Welcome to our latest blog theme for July, and thank you from all the Partners and Employees at Thinking Dimensions- especially to all of you who have taken the time to write in and comment on what information you are looking for and what has been particularly helpful.
In July, our focus theme is
New Markets: How to Drive Global Growth and Predictability of Earnings Despite Periods of Economic Instability
This topic is on the top of mind for many of our clients as they work to ensure shareholder performance even if they are operating in markets which are turbulent and difficult to predict.
Today we will look at “What is New Market Entry and how do companies win?”.
New Market entry frequently involves taking a company’s current products and/or services and offering them in a new market- whether that be a channel, geographic area, or new market segment.
Why enter New Markets? Companies typically enter new markets for one of four reasons:
1) A customer or customers are asking for support in a new market (very common theme within B2B suppliers)
2)Growth in current markets has reached saturation level and/or margins are declining
3)A large scale opportunity has been identified relative to the strategic direction for growth
4)Competitors are entering a market and presence is required for global presence/positioning (the least valid reason of the 4)
While entering new markets is both exciting and taxing for the organization, there are a brief series of criteria which should be met for a company to proceed:
- How well is the planned new market to enter aligned with our company strategy?
- How will the competitive advantage we enjoy in our current markets transfer to the new market? Impact?
- Which resources (and capabilities) are required for successful entry into the new market? Are they available?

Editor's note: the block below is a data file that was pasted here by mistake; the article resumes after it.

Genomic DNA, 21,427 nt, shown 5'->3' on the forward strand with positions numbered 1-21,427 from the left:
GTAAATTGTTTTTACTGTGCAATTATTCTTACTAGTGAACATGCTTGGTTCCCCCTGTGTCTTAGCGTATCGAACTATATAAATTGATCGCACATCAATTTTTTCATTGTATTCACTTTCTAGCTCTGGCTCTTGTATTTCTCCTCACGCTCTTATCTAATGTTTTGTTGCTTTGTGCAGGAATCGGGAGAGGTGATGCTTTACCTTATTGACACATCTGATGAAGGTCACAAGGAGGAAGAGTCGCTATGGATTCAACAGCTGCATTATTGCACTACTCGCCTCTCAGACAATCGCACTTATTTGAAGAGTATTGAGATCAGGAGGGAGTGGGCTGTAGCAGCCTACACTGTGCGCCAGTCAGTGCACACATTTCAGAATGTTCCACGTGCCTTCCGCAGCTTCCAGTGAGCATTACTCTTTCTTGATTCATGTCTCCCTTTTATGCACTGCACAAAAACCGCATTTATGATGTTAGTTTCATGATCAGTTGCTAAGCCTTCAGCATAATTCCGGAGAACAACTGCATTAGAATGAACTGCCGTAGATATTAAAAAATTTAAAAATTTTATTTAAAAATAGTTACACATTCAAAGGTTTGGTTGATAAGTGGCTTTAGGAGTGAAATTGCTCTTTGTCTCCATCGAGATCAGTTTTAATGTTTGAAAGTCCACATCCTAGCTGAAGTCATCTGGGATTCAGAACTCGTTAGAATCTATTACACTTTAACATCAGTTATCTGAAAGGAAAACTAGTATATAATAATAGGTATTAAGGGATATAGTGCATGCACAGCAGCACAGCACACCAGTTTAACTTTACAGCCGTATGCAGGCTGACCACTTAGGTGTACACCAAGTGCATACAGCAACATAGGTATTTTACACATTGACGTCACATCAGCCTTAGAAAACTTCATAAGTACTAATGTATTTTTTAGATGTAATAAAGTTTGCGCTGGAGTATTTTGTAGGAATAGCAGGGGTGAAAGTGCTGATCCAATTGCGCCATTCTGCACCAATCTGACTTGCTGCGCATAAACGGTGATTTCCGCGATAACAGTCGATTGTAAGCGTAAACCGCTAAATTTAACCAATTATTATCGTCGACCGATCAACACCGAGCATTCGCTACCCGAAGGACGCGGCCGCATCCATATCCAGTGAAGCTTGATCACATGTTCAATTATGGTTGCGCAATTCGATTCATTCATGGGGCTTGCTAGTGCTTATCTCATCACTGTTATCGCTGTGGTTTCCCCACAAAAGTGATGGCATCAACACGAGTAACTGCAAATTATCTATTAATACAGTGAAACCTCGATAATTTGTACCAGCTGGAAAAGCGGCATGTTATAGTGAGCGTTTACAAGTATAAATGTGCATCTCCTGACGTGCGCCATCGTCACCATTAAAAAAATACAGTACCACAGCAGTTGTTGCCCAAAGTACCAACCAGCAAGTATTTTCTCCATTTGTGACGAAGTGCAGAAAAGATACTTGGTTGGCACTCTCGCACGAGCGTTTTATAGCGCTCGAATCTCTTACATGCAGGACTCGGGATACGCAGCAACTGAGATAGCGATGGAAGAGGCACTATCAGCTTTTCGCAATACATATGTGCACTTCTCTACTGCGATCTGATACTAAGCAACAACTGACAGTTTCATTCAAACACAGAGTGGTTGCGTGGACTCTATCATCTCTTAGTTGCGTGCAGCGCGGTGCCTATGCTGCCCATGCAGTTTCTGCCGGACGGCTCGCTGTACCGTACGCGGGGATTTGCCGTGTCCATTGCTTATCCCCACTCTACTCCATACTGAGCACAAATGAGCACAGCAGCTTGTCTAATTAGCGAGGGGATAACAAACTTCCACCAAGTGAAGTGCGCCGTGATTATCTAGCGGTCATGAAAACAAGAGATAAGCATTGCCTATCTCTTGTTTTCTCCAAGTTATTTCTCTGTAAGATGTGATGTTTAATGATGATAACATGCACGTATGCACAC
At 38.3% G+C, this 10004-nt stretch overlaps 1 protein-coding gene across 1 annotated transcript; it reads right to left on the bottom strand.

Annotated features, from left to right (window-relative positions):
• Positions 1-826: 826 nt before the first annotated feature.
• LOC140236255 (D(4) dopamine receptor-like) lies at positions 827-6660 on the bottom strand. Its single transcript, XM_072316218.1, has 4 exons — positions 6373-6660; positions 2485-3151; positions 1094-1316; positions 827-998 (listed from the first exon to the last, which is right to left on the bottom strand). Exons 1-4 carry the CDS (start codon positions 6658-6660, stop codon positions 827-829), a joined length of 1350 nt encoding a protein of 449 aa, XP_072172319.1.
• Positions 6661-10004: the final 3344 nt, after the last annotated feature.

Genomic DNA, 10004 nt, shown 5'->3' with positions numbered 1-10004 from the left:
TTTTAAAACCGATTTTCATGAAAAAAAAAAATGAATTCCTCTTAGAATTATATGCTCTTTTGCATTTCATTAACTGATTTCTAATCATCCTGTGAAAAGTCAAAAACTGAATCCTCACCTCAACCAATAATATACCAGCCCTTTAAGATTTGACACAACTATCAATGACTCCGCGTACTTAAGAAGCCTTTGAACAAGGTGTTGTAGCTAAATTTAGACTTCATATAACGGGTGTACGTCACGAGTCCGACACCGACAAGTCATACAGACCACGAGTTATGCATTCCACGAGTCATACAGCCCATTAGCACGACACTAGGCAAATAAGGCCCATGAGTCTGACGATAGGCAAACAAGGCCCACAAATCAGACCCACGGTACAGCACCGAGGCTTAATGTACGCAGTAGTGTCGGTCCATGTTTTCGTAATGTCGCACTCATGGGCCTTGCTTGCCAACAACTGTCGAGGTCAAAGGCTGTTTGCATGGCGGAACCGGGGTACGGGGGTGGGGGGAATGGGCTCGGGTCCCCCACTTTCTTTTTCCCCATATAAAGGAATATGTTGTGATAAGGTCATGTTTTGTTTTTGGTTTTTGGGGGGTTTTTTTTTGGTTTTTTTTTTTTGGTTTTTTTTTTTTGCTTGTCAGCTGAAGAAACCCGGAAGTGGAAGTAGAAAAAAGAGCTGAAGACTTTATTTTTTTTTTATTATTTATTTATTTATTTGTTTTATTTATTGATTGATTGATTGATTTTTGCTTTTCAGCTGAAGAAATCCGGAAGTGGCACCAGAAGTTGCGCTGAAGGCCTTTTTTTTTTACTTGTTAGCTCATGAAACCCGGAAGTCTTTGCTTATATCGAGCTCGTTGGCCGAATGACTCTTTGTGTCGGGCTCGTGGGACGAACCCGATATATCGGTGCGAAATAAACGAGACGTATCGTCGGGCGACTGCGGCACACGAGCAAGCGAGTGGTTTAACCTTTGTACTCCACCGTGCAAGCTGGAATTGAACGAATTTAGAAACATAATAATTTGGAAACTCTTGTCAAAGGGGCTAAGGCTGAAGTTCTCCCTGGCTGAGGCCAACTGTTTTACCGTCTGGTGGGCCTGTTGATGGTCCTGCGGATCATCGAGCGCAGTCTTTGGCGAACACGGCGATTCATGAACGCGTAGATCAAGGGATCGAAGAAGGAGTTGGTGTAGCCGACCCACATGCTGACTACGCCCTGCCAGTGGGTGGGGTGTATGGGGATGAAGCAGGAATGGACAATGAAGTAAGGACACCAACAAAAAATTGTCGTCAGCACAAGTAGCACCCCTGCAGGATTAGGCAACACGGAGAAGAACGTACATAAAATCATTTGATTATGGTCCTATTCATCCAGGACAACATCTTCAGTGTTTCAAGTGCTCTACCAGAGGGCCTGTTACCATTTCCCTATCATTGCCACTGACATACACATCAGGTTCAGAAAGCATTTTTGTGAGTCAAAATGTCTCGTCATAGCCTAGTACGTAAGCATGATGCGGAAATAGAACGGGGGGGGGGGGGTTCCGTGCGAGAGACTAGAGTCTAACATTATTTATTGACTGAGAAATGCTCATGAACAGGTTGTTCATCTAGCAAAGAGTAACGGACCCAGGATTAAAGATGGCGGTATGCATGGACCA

- What are time, cost, and performance characteristics of the new market entry project?
- What barriers to entry and risks need to be addressed prior to entering the new market?
- What is the ROI (or similar measures in each company)? How predictable is it?
In working with clients entering new markets we have seen some excellent success stories including:
- A global automotive supplier who were able to significantly increase both their revenues and net income by opening a large-scale manufacturing, engineering, and service presence in SE Asia (previously just offering manufacturing)
- A European manufacturer who entered into the North American markets and was able to command both price and margin premiums for high quality niche products
- A North American B2B supplier who through acquisitions were able to provide superior offerings in the EMEA region
While there are many examples, they all share a few characteristics in common including:
A) A clearly articulated strategy which identified the areas of growth, included competitive intelligence, and a few select priorities
B) Realistic understanding of their competitive advantages and the relative value in the new markets
c) Support for investment including the board, President, and CEO/COO to ensure the opportunity was maximized
d)A development of the required capabilities and resources to create sustainable success
New Market Entry is not easy- there are many examples of not only success however also failure- if your leadership teams start by answering the questions raised in this short blog today in an objective format- this will be the first step to performing as well outside your “home” market segments as you do within.
This blog post was authored by Scott B. Newton, Partner, Thinking Dimensions